The manner in which leaders arrogate to themselves the right to tell women how many kids they should have is a uniquely “affirmative” action, cutting across communities. Remember the motherhood cult when fertile mothers were awarded along with frontline troops, Honor Cross of the German Mother? It was a bronze for more than four children, a silver for more than six and a gold for more than eight. The wartime slogan was “I have donated a child to the Führer.” The overt aim behind pronouncements now is to outbreed other communities. Never mind that we are in the 21st century, our Napoleon Bonaparte clones think they can rightfully define a woman’s reproductive role.
BJP MP Sakshi Maharaj had announced Hindu women should have four children, give one to the Army, another to religious leaders and teachers. Another MP declared five was the magic number if the community were to thrive. A separatist leader from Jammu and Kashmir asked Muslims (the well-to-do ones) to marry more than once and have as many children as possible. This would preserve the Muslim-majority character of the state. The latest to jump on to the babies’ bandwagon is the Jathedar of Akal Takht, Giani Gurbachan Singh. His view is that Sikh women should have four children to counter the dwindling population and be a support for parents.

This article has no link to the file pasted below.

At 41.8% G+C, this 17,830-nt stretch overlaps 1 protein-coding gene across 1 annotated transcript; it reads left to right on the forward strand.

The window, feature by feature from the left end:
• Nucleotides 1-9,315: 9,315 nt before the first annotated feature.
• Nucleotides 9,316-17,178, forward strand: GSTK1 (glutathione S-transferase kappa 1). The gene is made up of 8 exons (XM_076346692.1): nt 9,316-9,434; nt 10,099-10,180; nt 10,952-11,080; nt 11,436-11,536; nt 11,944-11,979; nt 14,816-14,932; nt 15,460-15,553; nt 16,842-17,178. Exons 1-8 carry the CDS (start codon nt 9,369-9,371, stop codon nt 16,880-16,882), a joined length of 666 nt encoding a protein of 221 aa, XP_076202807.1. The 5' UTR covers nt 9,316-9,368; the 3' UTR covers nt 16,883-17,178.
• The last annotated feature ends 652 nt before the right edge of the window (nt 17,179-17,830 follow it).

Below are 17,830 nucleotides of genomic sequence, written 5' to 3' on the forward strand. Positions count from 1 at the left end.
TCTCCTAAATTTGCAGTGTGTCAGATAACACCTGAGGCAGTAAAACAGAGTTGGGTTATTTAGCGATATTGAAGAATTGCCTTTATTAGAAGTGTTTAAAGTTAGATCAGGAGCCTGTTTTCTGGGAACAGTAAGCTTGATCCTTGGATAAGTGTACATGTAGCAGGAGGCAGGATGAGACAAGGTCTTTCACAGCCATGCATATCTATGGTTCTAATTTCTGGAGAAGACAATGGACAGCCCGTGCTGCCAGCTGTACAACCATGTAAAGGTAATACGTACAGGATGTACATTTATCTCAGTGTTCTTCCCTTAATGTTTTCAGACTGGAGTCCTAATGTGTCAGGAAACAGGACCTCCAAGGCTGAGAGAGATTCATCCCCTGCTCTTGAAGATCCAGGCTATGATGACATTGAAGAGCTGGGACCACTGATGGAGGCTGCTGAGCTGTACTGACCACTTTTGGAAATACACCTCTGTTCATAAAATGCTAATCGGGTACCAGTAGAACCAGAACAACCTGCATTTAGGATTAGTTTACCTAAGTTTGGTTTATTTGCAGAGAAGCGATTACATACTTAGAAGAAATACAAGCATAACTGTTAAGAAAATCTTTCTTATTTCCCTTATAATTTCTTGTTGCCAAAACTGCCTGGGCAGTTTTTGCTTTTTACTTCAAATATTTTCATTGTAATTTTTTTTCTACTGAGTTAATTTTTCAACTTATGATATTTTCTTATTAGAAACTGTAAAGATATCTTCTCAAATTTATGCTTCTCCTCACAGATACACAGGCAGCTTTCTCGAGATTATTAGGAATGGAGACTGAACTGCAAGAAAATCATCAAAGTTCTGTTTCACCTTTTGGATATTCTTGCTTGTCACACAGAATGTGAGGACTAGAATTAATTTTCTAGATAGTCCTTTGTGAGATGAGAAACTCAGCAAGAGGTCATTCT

Insensitivity is not an exclusively Indian trait. Way back in 2007, Japan’s then health minister had commented on Japan’s low birthrate: “Because the number of birth-giving machines and devices is fixed, all we can ask for is for them to do their best per head.” Surely we in India can factor in women’s health and population control before thinking of kids merely as part of an electoral arithmetic. Lest we should forget, it is a woman’s body. So why not let her decide when and how many children she should have or not have. It is a personal choice. Do not make it a political option.